As one Building America Project Ends, Another Begins for SWA’s Research Team
February 25, 2019
While making significant strides in the development of an Integrated Energy Recovery Ventilator – a research and development project supported by the Department of Energy’s (DOE) Building America Program – the research team at Steven Winter Associates, Inc. (SWA) was notified of more good news. On January 29, the DOE announced the allocation of $42 million in project selections for innovative building research, which included funding for SWA’s proposal to conduct research to develop a low-load integrated heating, dehumidification, and air conditioning (HDAC) comfort system.
The following is a brief overview of both projects, highlighting SWA’s continued work for the DOE’s Building America Program.
The Integrated Energy Recovery Ventilator
SWA sought to address issues often raised by builders about the installation and integration of energy and heat recovery ventilators (E/HRVs) into homes and apartment dwellings. The E/HRVs on the market now can certainly work well in the right application, but there are problems more often than not. One of the biggest challenges is trying to add E/HRVs on to central heating/cooling systems in homes. Most E/HRVs are not designed with that intention. Working with Mitsubishi Electric Trane, CORE Energy Recovery Solutions, and Therm-Stor LLC, the team designed and is now prototyping a compact, small-footprint ERV, integrated with efficient forced-air systems.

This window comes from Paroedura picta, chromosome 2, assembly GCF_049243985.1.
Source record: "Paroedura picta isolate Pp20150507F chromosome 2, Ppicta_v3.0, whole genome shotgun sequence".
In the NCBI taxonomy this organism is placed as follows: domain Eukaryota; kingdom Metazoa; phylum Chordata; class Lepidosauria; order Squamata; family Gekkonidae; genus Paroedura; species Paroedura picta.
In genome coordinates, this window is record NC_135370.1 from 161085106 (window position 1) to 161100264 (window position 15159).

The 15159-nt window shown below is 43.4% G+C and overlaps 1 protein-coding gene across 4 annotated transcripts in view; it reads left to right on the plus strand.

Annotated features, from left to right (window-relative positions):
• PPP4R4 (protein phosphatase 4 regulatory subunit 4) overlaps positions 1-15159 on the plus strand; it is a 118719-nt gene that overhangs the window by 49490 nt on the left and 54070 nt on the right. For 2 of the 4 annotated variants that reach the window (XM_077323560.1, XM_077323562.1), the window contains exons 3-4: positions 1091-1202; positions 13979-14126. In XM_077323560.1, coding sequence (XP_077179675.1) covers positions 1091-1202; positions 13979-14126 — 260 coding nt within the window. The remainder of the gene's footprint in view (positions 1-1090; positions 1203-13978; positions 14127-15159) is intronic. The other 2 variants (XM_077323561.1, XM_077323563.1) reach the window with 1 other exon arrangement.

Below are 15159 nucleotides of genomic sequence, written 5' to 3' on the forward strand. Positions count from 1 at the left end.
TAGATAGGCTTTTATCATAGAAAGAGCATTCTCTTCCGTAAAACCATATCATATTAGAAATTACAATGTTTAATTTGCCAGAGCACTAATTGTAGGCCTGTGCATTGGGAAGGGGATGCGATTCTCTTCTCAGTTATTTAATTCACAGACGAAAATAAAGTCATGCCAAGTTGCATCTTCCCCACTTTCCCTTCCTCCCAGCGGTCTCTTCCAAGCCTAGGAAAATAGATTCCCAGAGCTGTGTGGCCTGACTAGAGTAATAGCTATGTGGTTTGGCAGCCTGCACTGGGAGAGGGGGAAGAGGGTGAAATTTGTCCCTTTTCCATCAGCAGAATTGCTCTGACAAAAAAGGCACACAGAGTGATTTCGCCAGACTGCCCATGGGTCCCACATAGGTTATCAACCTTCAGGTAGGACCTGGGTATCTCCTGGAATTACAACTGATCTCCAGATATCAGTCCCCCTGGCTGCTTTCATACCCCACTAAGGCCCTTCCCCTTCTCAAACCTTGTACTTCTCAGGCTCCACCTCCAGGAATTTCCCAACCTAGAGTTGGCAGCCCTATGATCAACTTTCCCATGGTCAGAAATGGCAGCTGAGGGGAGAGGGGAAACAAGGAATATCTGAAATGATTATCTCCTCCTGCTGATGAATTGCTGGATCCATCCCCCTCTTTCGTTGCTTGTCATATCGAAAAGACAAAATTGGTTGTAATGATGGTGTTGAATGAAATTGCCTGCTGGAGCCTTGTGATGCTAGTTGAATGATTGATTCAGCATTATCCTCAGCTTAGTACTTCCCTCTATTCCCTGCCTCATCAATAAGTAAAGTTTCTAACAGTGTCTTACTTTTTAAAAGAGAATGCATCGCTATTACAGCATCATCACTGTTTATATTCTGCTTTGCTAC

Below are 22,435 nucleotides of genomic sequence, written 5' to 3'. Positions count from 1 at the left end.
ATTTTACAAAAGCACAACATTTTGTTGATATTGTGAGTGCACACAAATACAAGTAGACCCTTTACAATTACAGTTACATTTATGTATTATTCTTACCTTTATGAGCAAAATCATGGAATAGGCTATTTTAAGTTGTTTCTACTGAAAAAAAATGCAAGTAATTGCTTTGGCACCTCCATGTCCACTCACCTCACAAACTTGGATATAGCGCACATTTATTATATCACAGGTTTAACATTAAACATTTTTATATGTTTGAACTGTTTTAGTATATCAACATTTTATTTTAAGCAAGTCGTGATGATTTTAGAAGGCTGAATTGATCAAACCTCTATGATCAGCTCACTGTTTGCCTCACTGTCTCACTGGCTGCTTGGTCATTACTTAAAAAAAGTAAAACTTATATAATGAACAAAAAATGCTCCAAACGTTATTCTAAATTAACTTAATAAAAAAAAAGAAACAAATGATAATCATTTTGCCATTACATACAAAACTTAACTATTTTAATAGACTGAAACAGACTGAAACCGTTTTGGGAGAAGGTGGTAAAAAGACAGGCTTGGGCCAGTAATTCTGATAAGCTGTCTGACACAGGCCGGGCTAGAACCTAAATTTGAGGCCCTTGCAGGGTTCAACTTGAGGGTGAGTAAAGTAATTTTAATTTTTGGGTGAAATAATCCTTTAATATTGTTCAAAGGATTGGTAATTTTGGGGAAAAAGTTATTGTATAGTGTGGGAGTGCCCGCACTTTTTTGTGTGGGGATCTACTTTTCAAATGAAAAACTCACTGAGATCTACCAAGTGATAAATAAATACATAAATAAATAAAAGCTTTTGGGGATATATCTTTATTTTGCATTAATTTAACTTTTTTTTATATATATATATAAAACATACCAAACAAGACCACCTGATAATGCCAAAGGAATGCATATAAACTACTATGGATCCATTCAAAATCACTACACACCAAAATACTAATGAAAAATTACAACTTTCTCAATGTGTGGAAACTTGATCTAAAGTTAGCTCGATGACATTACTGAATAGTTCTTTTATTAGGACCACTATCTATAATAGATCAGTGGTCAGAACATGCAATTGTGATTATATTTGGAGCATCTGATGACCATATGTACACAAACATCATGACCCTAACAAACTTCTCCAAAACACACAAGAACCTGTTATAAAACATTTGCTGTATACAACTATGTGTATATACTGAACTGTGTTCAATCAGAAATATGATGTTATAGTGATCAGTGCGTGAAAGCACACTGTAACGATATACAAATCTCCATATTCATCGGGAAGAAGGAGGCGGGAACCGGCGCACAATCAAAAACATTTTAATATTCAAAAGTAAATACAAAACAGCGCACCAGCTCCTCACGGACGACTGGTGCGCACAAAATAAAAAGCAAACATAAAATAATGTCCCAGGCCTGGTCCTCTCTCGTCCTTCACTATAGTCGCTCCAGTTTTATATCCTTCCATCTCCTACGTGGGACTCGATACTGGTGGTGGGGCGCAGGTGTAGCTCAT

“The team is hopeful”, says Principal Mechanical Engineer, Srikanth Puttagunta. “We anticipate this system will simplify the implementation of whole-house ventilation and ensure balanced ventilation is provided in homes”.
The team is currently soliciting feedback to make the prototype system better. If you are interested in contributing, please complete this short survey. You can also learn more about the Integrated Energy Recovery Ventilator in our blog, ERV + AHU?
Low-Load HDAC Comfort System
As part of the DOE’s recent decision to invest $42 million into innovative building research, the Building America Program allocated $11.5 million across 16 projects, including SWA’s Low-Load HDAC (heating, dehumidification, and air conditioning) Comfort System. This project is in partnership with Therm-Stor LLC.
This system will address two consistent gaps identified by Building America researchers (and many others): lower loads require smaller capacity HVAC systems, and many air-tight, efficient dwellings need better humidity control. The solution would allow for three modes of operation: heating, dehumidification (primarily latent cooling), and cooling (primarily sensible cooling). The competitive advantage of this product is the ability to better match actual sensible and latent space conditioning needs in dwellings – improving comfort, health, durability, and efficiency.
Stay tuned for more updates on the progress of this system. If you would like to learn more about this project and others selected by the Building America Program, click here.